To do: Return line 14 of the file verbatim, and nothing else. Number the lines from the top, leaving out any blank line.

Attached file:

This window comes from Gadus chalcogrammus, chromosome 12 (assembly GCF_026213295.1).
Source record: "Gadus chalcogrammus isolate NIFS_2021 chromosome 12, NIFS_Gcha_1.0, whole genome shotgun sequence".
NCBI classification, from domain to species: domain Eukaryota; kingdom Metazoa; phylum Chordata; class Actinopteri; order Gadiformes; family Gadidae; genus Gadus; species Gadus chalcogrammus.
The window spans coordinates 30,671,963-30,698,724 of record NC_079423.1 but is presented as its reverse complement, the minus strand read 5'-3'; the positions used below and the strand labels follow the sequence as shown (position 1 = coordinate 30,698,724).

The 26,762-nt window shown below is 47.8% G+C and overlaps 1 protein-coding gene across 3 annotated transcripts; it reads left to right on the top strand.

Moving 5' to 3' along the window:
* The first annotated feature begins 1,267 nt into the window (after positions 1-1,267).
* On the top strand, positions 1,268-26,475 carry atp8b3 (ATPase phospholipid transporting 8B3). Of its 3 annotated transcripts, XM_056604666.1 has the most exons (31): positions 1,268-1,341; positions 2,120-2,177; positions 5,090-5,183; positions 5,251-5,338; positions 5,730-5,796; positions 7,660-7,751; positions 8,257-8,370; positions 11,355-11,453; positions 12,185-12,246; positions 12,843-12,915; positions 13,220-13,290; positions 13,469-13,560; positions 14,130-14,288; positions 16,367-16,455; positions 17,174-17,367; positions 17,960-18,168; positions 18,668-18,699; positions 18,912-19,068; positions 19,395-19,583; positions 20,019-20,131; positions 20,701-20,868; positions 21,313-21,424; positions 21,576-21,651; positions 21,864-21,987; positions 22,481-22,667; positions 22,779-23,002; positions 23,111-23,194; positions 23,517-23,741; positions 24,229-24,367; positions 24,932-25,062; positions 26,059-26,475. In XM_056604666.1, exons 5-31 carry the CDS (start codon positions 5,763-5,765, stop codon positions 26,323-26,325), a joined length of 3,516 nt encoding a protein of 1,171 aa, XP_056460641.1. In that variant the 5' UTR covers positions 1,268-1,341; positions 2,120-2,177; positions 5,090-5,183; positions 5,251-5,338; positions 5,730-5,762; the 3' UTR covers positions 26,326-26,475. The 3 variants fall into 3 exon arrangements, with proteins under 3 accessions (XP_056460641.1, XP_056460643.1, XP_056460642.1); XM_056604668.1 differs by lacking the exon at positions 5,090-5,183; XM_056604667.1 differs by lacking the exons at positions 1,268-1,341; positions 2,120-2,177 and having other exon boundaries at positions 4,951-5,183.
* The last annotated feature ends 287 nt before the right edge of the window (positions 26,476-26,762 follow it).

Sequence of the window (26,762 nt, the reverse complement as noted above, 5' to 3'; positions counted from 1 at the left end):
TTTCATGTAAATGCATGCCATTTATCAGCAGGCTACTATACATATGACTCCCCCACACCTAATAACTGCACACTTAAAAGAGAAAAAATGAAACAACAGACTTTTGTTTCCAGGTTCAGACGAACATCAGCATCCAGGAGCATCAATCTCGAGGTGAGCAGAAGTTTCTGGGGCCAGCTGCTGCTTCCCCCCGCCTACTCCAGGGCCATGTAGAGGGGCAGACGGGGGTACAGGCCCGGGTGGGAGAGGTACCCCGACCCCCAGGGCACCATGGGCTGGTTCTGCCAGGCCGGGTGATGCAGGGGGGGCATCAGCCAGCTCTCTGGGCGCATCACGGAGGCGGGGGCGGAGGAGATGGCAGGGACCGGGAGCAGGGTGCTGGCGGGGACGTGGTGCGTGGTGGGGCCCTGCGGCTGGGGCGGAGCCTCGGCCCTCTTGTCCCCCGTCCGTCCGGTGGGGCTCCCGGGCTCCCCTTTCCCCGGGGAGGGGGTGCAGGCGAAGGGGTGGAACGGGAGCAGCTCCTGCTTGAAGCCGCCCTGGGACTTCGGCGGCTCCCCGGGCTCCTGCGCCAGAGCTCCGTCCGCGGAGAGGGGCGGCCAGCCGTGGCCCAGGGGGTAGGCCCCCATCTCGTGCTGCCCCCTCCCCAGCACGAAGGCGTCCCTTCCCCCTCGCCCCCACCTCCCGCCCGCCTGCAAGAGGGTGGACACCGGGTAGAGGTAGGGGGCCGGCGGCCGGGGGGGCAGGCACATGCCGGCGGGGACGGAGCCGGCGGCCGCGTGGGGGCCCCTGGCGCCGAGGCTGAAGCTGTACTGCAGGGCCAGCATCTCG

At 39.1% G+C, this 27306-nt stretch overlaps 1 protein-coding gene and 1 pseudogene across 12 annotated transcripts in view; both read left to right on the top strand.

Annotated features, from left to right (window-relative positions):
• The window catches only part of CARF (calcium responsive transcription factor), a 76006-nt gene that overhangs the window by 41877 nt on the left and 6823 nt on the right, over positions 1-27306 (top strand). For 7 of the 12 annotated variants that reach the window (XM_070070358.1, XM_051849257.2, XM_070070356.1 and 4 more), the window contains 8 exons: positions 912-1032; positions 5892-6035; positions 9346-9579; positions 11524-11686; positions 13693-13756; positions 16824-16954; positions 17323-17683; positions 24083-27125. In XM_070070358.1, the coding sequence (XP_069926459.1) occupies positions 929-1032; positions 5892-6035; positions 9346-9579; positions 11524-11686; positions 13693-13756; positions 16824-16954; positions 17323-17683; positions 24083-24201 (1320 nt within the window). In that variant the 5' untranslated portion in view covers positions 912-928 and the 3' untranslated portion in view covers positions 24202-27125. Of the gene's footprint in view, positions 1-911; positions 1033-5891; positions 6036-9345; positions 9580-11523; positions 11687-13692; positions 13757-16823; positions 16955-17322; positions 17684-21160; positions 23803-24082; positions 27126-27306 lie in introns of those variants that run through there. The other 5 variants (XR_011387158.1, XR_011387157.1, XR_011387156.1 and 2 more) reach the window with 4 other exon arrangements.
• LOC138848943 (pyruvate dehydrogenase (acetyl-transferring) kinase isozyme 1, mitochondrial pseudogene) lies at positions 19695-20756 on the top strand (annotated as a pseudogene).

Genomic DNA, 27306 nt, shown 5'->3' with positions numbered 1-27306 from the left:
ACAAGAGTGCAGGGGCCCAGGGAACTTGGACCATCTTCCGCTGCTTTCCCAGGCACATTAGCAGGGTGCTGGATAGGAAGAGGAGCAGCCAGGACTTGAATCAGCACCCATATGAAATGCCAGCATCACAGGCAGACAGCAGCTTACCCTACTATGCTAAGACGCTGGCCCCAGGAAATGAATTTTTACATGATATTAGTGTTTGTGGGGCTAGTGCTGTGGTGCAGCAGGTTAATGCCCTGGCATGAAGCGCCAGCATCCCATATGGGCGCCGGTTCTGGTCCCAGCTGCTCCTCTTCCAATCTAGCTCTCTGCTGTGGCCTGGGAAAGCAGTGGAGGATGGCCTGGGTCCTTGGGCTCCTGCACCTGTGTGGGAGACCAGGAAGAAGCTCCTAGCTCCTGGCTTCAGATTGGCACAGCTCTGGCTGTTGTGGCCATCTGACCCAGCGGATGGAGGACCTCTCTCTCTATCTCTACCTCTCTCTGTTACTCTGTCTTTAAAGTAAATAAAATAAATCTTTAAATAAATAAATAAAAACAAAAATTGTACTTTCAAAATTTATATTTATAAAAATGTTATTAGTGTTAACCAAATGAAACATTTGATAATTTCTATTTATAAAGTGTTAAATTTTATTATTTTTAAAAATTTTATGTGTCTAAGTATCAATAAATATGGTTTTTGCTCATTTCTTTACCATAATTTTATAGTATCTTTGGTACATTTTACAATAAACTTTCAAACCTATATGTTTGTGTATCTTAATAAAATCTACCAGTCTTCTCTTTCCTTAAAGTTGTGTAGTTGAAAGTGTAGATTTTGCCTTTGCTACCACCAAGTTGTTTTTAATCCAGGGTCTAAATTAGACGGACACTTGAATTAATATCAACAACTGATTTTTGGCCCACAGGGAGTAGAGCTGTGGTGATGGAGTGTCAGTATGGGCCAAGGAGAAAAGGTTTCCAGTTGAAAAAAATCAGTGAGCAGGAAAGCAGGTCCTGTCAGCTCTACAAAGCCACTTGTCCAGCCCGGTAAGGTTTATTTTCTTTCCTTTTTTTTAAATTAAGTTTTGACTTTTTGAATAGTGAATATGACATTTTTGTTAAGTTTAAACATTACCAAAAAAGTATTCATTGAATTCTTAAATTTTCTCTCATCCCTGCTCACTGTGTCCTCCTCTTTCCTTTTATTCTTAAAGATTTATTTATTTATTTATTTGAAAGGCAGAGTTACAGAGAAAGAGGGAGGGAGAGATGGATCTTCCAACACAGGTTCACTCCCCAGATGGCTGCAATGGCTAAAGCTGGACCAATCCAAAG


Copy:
• The window catches only part of CARF (calcium responsive transcription factor), a 76006-nt gene that overhangs the window by 41877 nt on the left and 6823 nt on the right, over positions 1-27306 (top strand). For 7 of the 12 annotated variants that reach the window (XM_070070358.1, XM_051849257.2, XM_070070356.1 and 4 more), the window contains 8 exons: positions 912-1032; positions 5892-6035; positions 9346-9579; positions 11524-11686; positions 13693-13756; positions 16824-16954; positions 17323-17683; positions 24083-27125. In XM_070070358.1, the coding sequence (XP_069926459.1) occupies positions 929-1032; positions 5892-6035; positions 9346-9579; positions 11524-11686; positions 13693-13756; positions 16824-16954; positions 17323-17683; positions 24083-24201 (1320 nt within the window). In that variant the 5' untranslated portion in view covers positions 912-928 and the 3' untranslated portion in view covers positions 24202-27125. Of the gene's footprint in view, positions 1-911; positions 1033-5891; positions 6036-9345; positions 9580-11523; positions 11687-13692; positions 13757-16823; positions 16955-17322; positions 17684-21160; positions 23803-24082; positions 27126-27306 lie in introns of those variants that run through there. The other 5 variants (XR_011387158.1, XR_011387157.1, XR_011387156.1 and 2 more) reach the window with 4 other exon arrangements.